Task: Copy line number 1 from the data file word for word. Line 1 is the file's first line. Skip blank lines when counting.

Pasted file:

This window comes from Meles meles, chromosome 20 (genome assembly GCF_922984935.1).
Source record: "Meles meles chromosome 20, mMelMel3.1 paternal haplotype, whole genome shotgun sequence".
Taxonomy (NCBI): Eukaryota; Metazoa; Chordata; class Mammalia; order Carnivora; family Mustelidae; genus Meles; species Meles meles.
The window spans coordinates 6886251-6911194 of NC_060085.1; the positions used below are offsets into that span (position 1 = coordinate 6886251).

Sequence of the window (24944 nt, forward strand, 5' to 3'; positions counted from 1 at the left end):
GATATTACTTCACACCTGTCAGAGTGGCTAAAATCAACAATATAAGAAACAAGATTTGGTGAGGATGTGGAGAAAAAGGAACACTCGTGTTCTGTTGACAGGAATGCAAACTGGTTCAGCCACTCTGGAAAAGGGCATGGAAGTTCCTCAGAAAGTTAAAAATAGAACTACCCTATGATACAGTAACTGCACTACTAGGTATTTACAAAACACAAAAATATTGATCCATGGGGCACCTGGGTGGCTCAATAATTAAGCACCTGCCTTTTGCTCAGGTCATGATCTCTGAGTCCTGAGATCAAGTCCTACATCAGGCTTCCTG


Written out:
This window comes from Meles meles, chromosome 20 (genome assembly GCF_922984935.1).